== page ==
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Math Puzzles


For a few years I got interested in some mathematical puzzles, like Rubik's cube, the knight's tour problem, the peaceful queens problem, and the $(n^2-1)$-puzzle. Only some of those research projects bore fruit, the results of which you can see below. My coauthors in this work include colleague Ingo Wegener and his student Oleg Kyek.

Computing Knight's Tours (1997)


Ian Parberry, "An Efficient Algorithm for the Knight's Tour Problem", Discrete Applied Mathematics, Vol. 73, pp. 251-260, 1997. [pdf]

Author's Comment

See more knight's tour images here.

Counting Knight's Tours (1997)


O. Kyek, Ian Parberry, and I. Wegener, "Bounds on the Number of Knight's Tours", Discrete Applied Mathematics, Vol. 74, pp. 171-181, 1997. [pdf]


Knight's tours are a fascinating subject. New lower bounds on the number of knight's tours and structured knight's tours on $n \times n$ chessboards and even $n$ are presented. For the natural special case $n = 8$ a new upper bound is proved.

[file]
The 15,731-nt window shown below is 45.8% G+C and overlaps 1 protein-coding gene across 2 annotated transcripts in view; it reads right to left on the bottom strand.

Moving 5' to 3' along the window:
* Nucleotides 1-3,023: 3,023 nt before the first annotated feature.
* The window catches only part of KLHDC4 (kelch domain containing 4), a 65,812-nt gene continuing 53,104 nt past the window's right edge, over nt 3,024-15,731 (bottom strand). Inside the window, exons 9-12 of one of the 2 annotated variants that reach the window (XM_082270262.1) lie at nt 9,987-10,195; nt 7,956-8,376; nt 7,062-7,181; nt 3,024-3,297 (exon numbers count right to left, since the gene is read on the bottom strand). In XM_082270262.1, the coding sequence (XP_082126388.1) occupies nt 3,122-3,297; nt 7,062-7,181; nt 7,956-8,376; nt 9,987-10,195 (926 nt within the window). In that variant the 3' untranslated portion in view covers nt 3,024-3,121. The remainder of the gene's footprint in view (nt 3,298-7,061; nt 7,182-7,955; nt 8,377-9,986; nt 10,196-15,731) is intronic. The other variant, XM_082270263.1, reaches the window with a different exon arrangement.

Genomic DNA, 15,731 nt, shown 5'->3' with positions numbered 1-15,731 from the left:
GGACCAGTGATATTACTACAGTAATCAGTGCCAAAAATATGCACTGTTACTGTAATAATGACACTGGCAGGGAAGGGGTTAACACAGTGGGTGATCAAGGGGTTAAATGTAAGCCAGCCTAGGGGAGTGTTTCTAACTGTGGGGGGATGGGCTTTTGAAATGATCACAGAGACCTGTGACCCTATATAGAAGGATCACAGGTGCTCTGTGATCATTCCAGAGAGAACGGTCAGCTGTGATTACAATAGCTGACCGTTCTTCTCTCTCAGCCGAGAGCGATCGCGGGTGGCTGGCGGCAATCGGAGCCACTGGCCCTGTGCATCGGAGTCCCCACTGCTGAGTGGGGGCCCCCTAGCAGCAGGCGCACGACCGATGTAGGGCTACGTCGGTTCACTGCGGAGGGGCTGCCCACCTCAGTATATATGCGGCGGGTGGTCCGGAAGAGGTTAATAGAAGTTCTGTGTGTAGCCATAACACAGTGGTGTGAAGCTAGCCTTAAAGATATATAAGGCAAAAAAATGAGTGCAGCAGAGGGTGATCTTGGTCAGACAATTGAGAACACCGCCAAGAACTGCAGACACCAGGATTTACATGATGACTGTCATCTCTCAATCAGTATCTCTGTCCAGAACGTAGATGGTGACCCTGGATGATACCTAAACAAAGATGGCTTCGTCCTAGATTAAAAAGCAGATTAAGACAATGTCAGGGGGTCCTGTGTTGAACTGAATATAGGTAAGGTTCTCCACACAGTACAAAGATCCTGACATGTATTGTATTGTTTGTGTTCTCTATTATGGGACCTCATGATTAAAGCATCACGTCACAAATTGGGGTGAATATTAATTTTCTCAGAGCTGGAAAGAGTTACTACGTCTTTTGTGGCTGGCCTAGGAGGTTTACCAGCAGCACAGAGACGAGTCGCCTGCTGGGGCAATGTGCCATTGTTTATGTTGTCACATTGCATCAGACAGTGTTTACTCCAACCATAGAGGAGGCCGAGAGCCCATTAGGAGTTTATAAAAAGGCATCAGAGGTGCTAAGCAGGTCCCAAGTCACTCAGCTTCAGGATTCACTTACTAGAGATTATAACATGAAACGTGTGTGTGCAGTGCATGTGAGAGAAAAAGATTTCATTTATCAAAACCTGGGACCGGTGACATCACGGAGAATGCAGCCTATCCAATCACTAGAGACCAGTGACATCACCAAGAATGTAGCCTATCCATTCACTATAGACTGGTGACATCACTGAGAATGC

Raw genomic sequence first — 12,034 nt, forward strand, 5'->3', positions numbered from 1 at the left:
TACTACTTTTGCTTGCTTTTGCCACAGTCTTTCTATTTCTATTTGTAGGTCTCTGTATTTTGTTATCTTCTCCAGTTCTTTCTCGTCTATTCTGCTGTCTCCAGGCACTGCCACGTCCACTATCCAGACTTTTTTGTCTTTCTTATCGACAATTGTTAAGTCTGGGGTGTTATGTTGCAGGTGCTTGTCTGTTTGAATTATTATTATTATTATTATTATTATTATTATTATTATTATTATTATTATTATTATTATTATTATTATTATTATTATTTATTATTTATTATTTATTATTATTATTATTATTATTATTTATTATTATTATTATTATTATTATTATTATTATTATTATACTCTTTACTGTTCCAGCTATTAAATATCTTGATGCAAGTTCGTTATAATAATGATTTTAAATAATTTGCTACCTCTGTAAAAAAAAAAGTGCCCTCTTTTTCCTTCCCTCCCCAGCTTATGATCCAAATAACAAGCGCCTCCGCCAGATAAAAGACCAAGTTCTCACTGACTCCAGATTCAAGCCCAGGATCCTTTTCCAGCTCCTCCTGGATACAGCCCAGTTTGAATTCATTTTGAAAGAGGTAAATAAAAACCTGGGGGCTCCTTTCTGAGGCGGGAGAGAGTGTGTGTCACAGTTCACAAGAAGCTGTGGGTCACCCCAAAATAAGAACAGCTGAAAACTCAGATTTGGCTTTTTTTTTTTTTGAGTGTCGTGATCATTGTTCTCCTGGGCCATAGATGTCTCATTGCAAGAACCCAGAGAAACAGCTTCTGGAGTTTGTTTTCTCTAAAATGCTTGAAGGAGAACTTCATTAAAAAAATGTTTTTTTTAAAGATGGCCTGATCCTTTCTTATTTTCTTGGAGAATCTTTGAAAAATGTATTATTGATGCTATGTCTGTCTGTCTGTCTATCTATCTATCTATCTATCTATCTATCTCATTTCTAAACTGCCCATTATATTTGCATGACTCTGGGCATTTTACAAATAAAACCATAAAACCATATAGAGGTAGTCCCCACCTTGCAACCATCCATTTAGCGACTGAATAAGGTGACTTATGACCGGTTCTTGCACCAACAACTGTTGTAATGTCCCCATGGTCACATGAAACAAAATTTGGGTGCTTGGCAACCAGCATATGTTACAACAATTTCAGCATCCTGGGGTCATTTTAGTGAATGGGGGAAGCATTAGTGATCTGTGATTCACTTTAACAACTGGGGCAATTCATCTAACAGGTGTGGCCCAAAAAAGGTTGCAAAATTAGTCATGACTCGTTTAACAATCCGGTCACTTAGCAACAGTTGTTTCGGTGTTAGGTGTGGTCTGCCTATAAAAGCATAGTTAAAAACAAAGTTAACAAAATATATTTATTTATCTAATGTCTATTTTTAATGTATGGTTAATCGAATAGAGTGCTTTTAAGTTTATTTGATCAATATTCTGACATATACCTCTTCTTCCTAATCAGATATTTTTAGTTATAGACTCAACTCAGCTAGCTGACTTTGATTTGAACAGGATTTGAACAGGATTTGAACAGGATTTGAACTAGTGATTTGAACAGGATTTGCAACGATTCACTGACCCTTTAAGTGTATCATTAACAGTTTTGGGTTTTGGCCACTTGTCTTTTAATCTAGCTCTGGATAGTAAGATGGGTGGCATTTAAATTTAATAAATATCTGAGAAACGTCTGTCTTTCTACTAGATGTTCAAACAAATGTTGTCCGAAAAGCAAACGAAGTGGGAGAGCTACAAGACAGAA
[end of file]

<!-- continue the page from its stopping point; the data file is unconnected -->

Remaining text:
The $(n^2-1)$-Puzzle (1995)


Ian Parberry, "A Real-Time Algorithm for the $(n^2-1)$-Puzzle", Information Processing Letters, Vol. 56, pp. 23-28, 1995. [pdf]


A real-time algorithm for the $(n^2-1)$-puzzle is designed using greedy and divide-and-conquer techniques. It is proved that (ignoring lower order terms) the new algorithm uses at most $5n^3$ moves, and that any such algorithm must make at least $n^3$ moves in the worst case, at least $2n^3/3$ moves on average, and with probability one, at least $0.264n^3$ moves on random configurations.

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